5.1 Key findings
We found that a lightweight body was crucial to allowing the car to travel further, as there is lesser load. This was accomplished by a “skeletal” approach to building our car, where as little components were used as possible to reduce weight. This was proven by early trials which demonstrated the car’s potential to travel a decent distance.
However, while the design of the car had been successful, its implementation into a physical, real-life model has not worked the way we expected it to be. Even if the design was proven to work and the car managed to travel 7 metres, the structural load upon the car was too much for the body to handle. After the third run of the post-modification trial, the car had simply disintegrated. We can conclude that the build of the car was not solid enough to allow the car to function properly.
5.2 Comparisons with other designs based on research
The key feature of our design was its light weight. This may have allowed it to be more successful than other cars which used heavier materials such as wood and gears, if the structural build was not compromised.
However, after comparing with other designs, we feel that maintaining the structural integrity of the car with stronger (and heavier) materials in exchange for weight increase is a much better compromise, as having the car fall apart is more disastrous than having it move slowly.
5.3 Evaluation of engineering goals
In all, most of the engineering goals were accomplished:
a) Uses only the MouseTrap provided as the only energy source
Yes, the car does not utilise any other sources of energy.
(b) Has a maximum length of 30 cm, width of 10 cm, and a height of 10 cm
No, as the length exceeded by 6 centimetres (if including lever). However, the width and height stayed well within limits.
(c) Can travel a minimum distance of 5 meters carrying an egg
Yes. The maximum distance our car could travel was 7 metres. At worst, its performance was only 2 metres short, at 5 metres.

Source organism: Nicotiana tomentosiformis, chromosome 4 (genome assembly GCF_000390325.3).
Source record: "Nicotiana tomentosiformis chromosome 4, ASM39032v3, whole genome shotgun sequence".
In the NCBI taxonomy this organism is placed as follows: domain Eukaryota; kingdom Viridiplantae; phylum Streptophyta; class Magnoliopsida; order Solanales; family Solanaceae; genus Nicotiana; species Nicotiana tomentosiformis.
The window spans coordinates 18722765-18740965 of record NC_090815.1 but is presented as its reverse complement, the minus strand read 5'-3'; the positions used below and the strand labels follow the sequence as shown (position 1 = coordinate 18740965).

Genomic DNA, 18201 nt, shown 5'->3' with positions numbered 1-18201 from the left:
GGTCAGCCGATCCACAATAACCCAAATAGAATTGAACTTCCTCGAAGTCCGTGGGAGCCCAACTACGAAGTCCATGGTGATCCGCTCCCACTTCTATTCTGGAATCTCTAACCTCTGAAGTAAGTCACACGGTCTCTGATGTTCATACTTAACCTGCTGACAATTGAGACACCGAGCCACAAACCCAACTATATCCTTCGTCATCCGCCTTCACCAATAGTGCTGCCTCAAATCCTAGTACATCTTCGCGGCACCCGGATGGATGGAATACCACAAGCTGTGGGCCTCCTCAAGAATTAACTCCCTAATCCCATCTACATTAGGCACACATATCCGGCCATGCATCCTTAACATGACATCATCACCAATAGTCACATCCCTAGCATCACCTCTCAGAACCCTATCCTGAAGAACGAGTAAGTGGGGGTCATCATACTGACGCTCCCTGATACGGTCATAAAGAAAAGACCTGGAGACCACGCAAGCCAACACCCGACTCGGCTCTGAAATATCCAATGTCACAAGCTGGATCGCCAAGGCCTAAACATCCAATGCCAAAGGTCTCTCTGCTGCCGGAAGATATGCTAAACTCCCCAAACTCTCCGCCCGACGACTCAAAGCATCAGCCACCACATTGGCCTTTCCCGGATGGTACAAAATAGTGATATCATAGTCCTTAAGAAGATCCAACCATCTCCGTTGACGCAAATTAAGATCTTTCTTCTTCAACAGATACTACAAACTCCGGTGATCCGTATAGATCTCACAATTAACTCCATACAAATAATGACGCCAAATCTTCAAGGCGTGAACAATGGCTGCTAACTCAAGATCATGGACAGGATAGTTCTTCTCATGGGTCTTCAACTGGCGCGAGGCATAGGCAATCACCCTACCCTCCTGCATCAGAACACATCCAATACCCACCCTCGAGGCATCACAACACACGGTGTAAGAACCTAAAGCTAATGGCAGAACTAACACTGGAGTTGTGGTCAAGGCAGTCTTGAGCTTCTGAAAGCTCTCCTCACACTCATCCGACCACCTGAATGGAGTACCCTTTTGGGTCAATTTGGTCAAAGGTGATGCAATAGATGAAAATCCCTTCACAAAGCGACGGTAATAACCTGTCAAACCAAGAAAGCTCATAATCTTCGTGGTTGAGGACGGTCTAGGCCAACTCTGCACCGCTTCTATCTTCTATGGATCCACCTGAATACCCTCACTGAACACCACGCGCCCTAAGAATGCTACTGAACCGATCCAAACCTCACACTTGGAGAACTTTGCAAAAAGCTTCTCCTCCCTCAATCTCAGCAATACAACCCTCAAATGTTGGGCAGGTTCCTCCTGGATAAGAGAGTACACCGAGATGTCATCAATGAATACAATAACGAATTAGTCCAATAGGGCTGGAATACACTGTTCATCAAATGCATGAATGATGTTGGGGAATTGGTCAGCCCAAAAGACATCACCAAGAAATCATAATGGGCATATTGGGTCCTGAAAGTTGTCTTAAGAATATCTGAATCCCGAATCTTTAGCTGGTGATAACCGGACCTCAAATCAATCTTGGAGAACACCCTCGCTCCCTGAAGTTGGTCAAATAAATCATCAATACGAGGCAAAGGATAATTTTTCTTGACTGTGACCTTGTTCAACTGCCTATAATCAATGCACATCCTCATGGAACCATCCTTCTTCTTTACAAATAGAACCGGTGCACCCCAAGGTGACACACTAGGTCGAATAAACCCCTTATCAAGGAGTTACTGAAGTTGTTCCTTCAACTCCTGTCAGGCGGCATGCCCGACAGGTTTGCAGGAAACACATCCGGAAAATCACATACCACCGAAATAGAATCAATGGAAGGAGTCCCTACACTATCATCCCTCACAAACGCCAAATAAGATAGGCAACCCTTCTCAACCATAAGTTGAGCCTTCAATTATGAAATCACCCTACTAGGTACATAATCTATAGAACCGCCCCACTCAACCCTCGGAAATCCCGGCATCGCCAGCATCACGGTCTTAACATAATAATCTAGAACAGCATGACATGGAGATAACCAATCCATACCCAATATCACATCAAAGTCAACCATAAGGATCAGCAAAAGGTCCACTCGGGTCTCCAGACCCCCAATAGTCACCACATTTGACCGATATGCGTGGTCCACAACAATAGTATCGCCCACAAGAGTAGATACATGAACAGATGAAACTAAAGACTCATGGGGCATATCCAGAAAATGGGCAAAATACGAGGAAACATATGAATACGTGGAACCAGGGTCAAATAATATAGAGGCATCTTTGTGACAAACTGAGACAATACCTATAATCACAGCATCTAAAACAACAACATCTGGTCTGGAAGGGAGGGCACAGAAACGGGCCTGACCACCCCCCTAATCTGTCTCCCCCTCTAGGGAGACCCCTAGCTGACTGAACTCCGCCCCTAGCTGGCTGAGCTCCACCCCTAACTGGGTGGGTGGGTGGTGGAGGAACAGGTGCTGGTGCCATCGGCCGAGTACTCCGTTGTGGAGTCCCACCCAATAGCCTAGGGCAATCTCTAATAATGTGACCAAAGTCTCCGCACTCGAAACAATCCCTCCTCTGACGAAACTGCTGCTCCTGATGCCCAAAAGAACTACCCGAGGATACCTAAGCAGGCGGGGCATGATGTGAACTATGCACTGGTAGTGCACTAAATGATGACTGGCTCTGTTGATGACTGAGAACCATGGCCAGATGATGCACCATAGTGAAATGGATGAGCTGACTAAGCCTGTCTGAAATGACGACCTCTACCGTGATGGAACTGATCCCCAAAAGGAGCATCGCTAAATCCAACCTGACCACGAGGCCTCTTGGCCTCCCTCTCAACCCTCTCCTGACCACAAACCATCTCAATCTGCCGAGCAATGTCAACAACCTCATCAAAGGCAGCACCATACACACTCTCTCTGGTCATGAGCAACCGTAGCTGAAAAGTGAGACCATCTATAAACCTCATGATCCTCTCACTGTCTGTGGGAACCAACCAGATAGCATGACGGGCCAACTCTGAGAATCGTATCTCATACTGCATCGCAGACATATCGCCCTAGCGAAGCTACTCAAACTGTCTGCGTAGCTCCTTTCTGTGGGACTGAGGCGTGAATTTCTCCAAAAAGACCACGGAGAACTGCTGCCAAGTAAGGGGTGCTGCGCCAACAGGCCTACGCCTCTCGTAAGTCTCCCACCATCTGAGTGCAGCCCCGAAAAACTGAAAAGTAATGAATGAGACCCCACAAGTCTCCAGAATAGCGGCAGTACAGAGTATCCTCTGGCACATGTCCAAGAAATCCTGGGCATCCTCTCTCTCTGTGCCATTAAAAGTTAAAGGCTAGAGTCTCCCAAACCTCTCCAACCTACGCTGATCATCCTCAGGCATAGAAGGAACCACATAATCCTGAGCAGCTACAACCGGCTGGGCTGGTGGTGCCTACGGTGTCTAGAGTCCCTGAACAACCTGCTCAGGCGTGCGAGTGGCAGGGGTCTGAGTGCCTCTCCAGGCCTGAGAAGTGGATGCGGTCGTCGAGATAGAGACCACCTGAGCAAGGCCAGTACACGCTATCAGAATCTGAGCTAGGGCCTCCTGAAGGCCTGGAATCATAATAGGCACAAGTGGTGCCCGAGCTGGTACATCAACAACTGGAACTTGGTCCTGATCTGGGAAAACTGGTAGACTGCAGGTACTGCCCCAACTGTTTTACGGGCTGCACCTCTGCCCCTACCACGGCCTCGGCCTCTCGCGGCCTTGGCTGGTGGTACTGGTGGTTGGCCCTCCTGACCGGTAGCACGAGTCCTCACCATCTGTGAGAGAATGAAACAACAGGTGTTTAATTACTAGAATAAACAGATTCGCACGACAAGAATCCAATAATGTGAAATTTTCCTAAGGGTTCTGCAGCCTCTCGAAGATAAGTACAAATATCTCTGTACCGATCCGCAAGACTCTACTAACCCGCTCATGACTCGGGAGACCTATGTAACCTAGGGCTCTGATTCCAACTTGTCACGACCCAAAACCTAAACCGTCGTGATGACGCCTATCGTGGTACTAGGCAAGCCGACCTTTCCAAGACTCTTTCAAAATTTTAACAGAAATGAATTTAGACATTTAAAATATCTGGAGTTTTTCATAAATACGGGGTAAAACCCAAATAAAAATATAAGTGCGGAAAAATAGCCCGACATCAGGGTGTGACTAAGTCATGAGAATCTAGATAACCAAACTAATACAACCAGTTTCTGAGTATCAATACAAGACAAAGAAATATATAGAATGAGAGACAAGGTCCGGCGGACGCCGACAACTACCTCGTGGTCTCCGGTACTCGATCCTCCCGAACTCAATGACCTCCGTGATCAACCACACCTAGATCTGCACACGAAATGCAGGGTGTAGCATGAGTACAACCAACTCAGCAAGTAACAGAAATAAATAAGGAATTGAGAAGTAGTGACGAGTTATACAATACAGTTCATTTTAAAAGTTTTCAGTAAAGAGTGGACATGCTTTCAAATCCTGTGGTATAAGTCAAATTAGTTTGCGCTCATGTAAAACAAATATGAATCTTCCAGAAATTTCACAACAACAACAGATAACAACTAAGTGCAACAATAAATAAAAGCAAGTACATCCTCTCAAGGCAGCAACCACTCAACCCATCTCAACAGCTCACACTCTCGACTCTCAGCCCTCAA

5.4 Areas for Improvement
The axle diameter is an important factor that controls the power output. Smaller drive axles produce less torque and decrease the power output. We can get more turns of string around a smaller drive axle and thus will have more turns of the drive wheel translating into a greater pulling distance. The diameter of the rear wheel axles should be reduced to increase the power output of the mousetrap car.
Secondly, we are currently using a circular axle, rather than preferred hexagonal one. A hexagonal design allows the cotton twine to wrap around tighter, which is more efficient.
STRUCTURAL BUILD AND STABILITY
The stability of the car’s superstructure is important as it ensures that the car can handle the tension of the mousetrap and other external forces. As we learned the hard way, having a stronger superstructure can prevent the car from disintegrating due to the tension.
5.5 Practical Applications
These individual parts of a mousetrap car can be seen as analogous to the real-life manufacturing of cars. Car designers need a chassis that looks aesthetic while being lightweight and structurally solid. Car engineers want the car to move fast and reduce friction. Through this physics performance task, we can explore through the simplest activity the blood and sweat that goes into designing and making a car, and allows us to appreciate such modern marvels.
At the same time, we were also given the opportunity to use physics formulas and concepts outside of worksheets, and solve problems that expands on our thinking.
5.6 Areas for further study
In the modern world the main problem that we face is the depleting amount of non-renewable energy resources. Fuel consumption by vehicles accounts for a large percentage of use of petroleum or diesel. Even as greener hybrid, natural gas-fuelled and full electric cars are produced, they had not gained traction in the car market. Because internal-combustion-engine cars are unlikely to be fully replaced in the near future, it would be a major breakthrough if one is to develop a kinetic energy retainment system for ordinary combustion engine cars so as to reduce oil consumption. This system may be designed from a few concepts taken from the mouse-trap mechanism.
 Carter, C., et al. (2014). How to Build a Mousetrap Car. Retrieved February 24, 2014, from: http://www.wikihow.com/Build-a-Mousetrap-Car
 S. Holmes, G. (n.d.). Mousetrap. How Products Are Made: Volume 5. Retrieved March 25, 2014, from: http://www.madehow.com/Volume-5/Mousetrap.html